On the other hand, had Martinez previously been deported and reentered the country illegally, the district court's observations would be correct: Each day he served on probation would be a day on which he violated 8 U.S.C. § 1326. The presentence investigation report for Martinez recommended that if he were placed on probation, he should serve his probation under the supervision of a court services officer. By law his probation would have been conditioned upon him not violating the laws of the United States, the State of Kansas, or any other jurisdiction to which he may be subject. See K.S.A. 2006 Supp. 21-4610(a). Further, a defendant on probation typically is required to meet with the assigned court services officer on some periodic basis. Such an arrangement would have required Martinez' continued presence in the area throughout the term of his probation. Interestingly, one of the recommended probation conditions was a travel restriction, i.e., Martinez would have been required to remain within a 100-mile radius of his residence in Kansas unless he had the permission of his court services officer. Further, he would have been prohibited from leaving Kansas without the written permission of his court services officer. Thus, it is readily apparent that fulfillment of the statutorily mandated and additional recommended probation terms would have been inconsistent with Martinez continuing to reside in this country as an illegal alien throughout the term of his probation if he had previously been deported and had since reentered this country illegally.

Court service officers are appointed by the chief judge of the judicial district as necessary to perform certain judicial and administrative functions of the district court. K.S.A. 2006 Supp. 20-345. They are officers of the court. They perform a multitude of important tasks for the court, including the supervision of defendants placed on probation. See K.S.A. 20-346a(b). They have the authority to arrest a probationer for violating the terms of probation and to initiate proceedings which ultimately can lead to the revocation of probation. See K.S.A. 2006 Supp. 22-3716(a). A grant of probation to one whose ongoing presence in this country violates 8 U.S.C. § 1326 would require the supervising court services officer to "look the other way" and ignore the defendant's ongoing daily violations of law.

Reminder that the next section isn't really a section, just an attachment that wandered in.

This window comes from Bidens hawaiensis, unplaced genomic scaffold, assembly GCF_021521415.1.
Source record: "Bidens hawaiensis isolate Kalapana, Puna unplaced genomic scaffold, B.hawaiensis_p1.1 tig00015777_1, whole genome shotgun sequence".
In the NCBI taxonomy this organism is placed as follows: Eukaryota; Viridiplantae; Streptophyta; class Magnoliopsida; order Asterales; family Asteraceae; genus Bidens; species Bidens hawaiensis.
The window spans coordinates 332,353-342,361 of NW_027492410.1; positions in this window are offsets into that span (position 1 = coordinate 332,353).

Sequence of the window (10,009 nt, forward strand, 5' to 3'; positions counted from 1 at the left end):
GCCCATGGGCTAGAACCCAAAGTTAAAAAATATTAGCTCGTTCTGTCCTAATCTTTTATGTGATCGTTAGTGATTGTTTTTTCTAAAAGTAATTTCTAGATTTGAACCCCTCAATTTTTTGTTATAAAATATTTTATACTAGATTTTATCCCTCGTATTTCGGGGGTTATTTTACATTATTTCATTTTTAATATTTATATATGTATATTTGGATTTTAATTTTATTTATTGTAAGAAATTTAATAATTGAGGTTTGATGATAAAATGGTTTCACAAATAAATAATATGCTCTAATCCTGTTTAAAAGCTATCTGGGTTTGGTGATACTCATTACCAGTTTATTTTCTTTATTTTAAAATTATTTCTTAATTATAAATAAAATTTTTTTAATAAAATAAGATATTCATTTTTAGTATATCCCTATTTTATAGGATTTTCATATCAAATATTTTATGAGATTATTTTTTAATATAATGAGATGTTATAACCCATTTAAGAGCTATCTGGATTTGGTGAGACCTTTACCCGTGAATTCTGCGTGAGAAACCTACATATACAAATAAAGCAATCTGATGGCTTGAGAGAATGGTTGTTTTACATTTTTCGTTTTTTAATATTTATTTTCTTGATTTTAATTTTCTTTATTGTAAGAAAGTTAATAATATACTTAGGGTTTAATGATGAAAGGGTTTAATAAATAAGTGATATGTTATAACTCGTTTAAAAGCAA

As stated in Mapp v. Ohio, 367 U.S. 643, 659, 6 L. Ed. 2d 1081, 81 S. Ct. 1684, reh. denied 368 U.S. 871 (1961):

"Nothing can destroy a government more quickly than its failure to observe its own laws, or worse, its disregard of the charter of its own existence. As Mr. Justice Brandeis, dissenting, said in Olmstead v. United States, 277 U.S. 438, 485[, 72 L. Ed. 944, 48 S. Ct. 564] (1928): 'Our government is the potent, the omnipresent teacher. For good or for ill, it teaches the whole people by its example. . . . If the government becomes a lawbreaker, it breeds contempt for law; it invites every man to become a law into himself; it invites anarchy.'"

We conclude that there can be no more substantial and compelling reason for a court's actions than the preservation of the rule of law. Thus, if a defendant's continued presence in the United States is in violation of 8 U.S.C. § 1326 (previously deported), that fact alone may constitute a substantial and compelling reason to deny presumptive probation.

Martinez argues that state courts are not the proper forum to adjudicate his immigration status. It is true that the courts of this state enjoy no status with respect to the classification of aliens. See Hines v. Davidowitz, 312 U.S. 52, 85 L. Ed. 581, 61 S. Ct. 399 (1941). This power resides in the executive and legislative branches of the federal government. Mathews v. Diaz, 426 U.S. 67, 81, 48 L. Ed. 2d 478, 96 S. Ct. 1883 (1976). However, there was no adjudication of Martinez' immigration status by the sentencing court. Martinez' counsel, sua sponte, referred to Martinez' status at the plea hearing. At the sentencing hearing the district court asked, "Mr. Martinez is not legally in this country if I remember right -- correctly; is that right?" Martinez, through the interpreter, responded, "That's correct, Your Honor." The district court did not engage in an adjudication of Martinez' immigration status. It simply recognized a fact about Martinez which his counsel volunteered during the course of the proceedings. On remand the district court is permitted to consider whether Martinez has been deported in the past in determining his amenability to probation.